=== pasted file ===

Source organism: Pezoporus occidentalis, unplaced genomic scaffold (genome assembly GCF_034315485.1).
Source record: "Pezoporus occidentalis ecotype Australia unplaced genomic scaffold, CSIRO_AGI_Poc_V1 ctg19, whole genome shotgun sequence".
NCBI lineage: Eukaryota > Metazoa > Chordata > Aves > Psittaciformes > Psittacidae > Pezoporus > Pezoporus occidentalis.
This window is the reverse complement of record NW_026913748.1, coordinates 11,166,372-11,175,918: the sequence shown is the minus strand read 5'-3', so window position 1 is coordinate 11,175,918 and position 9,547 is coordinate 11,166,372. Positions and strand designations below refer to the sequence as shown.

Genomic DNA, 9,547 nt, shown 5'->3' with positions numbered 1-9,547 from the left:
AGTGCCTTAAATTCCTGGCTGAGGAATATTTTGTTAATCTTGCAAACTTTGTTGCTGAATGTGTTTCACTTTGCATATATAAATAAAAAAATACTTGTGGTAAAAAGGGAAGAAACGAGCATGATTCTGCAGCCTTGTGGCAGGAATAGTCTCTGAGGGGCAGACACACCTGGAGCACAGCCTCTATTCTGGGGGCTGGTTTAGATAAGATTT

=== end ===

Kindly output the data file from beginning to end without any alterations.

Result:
Source organism: Pezoporus occidentalis, unplaced genomic scaffold (genome assembly GCF_034315485.1).
Source record: "Pezoporus occidentalis ecotype Australia unplaced genomic scaffold, CSIRO_AGI_Poc_V1 ctg19, whole genome shotgun sequence".
NCBI lineage: Eukaryota > Metazoa > Chordata > Aves > Psittaciformes > Psittacidae > Pezoporus > Pezoporus occidentalis.
This window is the reverse complement of record NW_026913748.1, coordinates 11,166,372-11,175,918: the sequence shown is the minus strand read 5'-3', so window position 1 is coordinate 11,175,918 and position 9,547 is coordinate 11,166,372. Positions and strand designations below refer to the sequence as shown.

Genomic DNA, 9,547 nt, shown 5'->3' with positions numbered 1-9,547 from the left:
AGTGCCTTAAATTCCTGGCTGAGGAATATTTTGTTAATCTTGCAAACTTTGTTGCTGAATGTGTTTCACTTTGCATATATAAATAAAAAAATACTTGTGGTAAAAAGGGAAGAAACGAGCATGATTCTGCAGCCTTGTGGCAGGAATAGTCTCTGAGGGGCAGACACACCTGGAGCACAGCCTCTATTCTGGGGGCTGGTTTAGATAAGATTT